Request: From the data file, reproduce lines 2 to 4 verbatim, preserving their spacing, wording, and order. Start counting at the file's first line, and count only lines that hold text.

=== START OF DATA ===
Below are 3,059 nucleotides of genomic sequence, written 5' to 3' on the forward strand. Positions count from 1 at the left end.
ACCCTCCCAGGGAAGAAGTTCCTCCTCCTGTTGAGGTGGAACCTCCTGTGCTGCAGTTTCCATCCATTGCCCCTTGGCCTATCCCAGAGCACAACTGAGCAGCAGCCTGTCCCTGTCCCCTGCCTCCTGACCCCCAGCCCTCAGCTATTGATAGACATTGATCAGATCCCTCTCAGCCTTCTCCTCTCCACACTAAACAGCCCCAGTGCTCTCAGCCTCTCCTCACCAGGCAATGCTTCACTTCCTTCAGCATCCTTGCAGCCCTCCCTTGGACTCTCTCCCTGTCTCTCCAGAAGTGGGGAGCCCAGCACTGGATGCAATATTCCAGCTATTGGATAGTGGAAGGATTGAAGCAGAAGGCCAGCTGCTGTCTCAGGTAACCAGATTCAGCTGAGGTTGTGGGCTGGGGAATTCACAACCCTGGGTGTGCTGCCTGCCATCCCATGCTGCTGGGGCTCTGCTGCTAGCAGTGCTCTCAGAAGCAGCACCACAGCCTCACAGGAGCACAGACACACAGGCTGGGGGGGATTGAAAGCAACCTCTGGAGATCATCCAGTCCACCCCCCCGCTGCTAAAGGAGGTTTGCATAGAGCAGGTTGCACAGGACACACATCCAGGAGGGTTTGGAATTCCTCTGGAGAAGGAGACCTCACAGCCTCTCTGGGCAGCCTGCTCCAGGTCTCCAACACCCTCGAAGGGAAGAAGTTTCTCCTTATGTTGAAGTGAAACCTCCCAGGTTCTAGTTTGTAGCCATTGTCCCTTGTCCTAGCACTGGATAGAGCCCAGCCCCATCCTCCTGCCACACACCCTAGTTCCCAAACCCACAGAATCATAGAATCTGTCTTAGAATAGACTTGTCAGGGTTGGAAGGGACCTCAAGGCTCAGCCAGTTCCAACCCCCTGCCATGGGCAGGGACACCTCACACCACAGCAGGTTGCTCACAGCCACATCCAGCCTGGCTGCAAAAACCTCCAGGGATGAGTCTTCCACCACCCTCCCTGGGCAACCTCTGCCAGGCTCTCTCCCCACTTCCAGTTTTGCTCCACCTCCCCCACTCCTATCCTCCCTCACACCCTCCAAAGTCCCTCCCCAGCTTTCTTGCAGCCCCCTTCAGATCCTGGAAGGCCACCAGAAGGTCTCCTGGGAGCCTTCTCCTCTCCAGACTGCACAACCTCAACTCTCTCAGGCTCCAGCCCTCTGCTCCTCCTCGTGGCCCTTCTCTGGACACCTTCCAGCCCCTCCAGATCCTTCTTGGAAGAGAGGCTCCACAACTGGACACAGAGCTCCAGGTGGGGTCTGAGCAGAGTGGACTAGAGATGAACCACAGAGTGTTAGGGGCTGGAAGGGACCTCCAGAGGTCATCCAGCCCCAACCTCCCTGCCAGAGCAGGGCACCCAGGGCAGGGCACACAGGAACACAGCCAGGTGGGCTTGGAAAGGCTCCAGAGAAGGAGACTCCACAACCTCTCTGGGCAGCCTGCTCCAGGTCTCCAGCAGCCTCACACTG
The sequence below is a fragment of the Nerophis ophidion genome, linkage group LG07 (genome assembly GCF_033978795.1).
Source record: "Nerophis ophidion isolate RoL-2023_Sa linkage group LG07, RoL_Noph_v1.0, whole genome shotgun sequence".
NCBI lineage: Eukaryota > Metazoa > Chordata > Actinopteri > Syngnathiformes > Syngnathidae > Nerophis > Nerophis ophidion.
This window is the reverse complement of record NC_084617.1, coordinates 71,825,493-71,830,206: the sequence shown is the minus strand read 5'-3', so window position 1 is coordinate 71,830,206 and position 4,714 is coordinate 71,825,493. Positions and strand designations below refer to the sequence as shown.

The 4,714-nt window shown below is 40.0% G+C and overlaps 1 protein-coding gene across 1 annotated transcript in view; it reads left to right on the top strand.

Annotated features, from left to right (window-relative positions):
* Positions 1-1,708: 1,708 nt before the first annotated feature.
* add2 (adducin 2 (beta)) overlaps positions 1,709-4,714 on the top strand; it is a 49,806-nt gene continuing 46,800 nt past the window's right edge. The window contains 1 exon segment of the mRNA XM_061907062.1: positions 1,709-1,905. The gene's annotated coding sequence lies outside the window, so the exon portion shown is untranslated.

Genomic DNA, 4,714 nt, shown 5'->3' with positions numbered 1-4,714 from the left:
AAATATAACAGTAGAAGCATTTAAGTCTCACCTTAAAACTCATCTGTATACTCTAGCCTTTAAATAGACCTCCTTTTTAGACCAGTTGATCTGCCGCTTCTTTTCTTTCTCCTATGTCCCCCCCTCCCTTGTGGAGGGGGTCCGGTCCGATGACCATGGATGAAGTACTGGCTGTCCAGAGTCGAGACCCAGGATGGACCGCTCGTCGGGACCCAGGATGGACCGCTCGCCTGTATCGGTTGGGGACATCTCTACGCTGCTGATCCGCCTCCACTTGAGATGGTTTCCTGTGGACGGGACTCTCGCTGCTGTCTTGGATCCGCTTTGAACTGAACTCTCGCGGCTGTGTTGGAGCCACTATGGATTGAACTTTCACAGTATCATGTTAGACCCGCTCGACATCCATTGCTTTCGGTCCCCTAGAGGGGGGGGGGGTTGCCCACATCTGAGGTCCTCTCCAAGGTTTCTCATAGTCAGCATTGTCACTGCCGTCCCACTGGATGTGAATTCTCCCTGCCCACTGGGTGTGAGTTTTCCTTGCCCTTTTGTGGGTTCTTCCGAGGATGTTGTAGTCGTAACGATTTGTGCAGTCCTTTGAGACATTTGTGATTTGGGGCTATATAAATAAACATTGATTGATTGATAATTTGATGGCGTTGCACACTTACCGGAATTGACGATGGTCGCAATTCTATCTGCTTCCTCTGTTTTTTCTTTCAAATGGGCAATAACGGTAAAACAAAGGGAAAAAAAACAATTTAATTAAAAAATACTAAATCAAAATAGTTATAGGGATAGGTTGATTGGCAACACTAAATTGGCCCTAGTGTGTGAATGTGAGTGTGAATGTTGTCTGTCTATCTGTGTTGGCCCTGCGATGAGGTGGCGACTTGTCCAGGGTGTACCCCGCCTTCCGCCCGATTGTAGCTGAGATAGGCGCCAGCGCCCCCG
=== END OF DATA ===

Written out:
ACCCTCCCAGGGAAGAAGTTCCTCCTCCTGTTGAGGTGGAACCTCCTGTGCTGCAGTTTCCATCCATTGCCCCTTGGCCTATCCCAGAGCACAACTGAGCAGCAGCCTGTCCCTGTCCCCTGCCTCCTGACCCCCAGCCCTCAGCTATTGATAGACATTGATCAGATCCCTCTCAGCCTTCTCCTCTCCACACTAAACAGCCCCAGTGCTCTCAGCCTCTCCTCACCAGGCAATGCTTCACTTCCTTCAGCATCCTTGCAGCCCTCCCTTGGACTCTCTCCCTGTCTCTCCAGAAGTGGGGAGCCCAGCACTGGATGCAATATTCCAGCTATTGGATAGTGGAAGGATTGAAGCAGAAGGCCAGCTGCTGTCTCAGGTAACCAGATTCAGCTGAGGTTGTGGGCTGGGGAATTCACAACCCTGGGTGTGCTGCCTGCCATCCCATGCTGCTGGGGCTCTGCTGCTAGCAGTGCTCTCAGAAGCAGCACCACAGCCTCACAGGAGCACAGACACACAGGCTGGGGGGGATTGAAAGCAACCTCTGGAGATCATCCAGTCCACCCCCCCGCTGCTAAAGGAGGTTTGCATAGAGCAGGTTGCACAGGACACACATCCAGGAGGGTTTGGAATTCCTCTGGAGAAGGAGACCTCACAGCCTCTCTGGGCAGCCTGCTCCAGGTCTCCAACACCCTCGAAGGGAAGAAGTTTCTCCTTATGTTGAAGTGAAACCTCCCAGGTTCTAGTTTGTAGCCATTGTCCCTTGTCCTAGCACTGGATAGAGCCCAGCCCCATCCTCCTGCCACACACCCTAGTTCCCAAACCCACAGAATCATAGAATCTGTCTTAGAATAGACTTGTCAGGGTTGGAAGGGACCTCAAGGCTCAGCCAGTTCCAACCCCCTGCCATGGGCAGGGACACCTCACACCACAGCAGGTTGCTCACAGCCACATCCAGCCTGGCTGCAAAAACCTCCAGGGATGAGTCTTCCACCACCCTCCCTGGGCAACCTCTGCCAGGCTCTCTCCCCACTTCCAGTTTTGCTCCACCTCCCCCACTCCTATCCTCCCTCACACCCTCCAAAGTCCCTCCCCAGCTTTCTTGCAGCCCCCTTCAGATCCTGGAAGGCCACCAGAAGGTCTCCTGGGAGCCTTCTCCTCTCCAGACTGCACAACCTCAACTCTCTCAGGCTCCAGCCCTCTGCTCCTCCTCGTGGCCCTTCTCTGGACACCTTCCAGCCCCTCCAGATCCTTCTTGGAAGAGAGGCTCCACAACTGGACACAGAGCTCCAGGTGGGGTCTGAGCAGAGTGGACTAGAGATGAACCACAGAGTGTTAGGGGCTGGAAGGGACCTCCAGAGGTCATCCAGCCCCAACCTCCCTGCCAGAGCAGGGCACCCAGGGCAGGGCACACAGGAACACAGCCAGGTGGGCTTGGAAAGGCTCCAGAGAAGGAGACTCCACAACCTCTCTGGGCAGCCTGCTCCAGGTCTCCAGCAGCCTCACACTG
The sequence below is a fragment of the Nerophis ophidion genome, linkage group LG07 (genome assembly GCF_033978795.1).
Source record: "Nerophis ophidion isolate RoL-2023_Sa linkage group LG07, RoL_Noph_v1.0, whole genome shotgun sequence".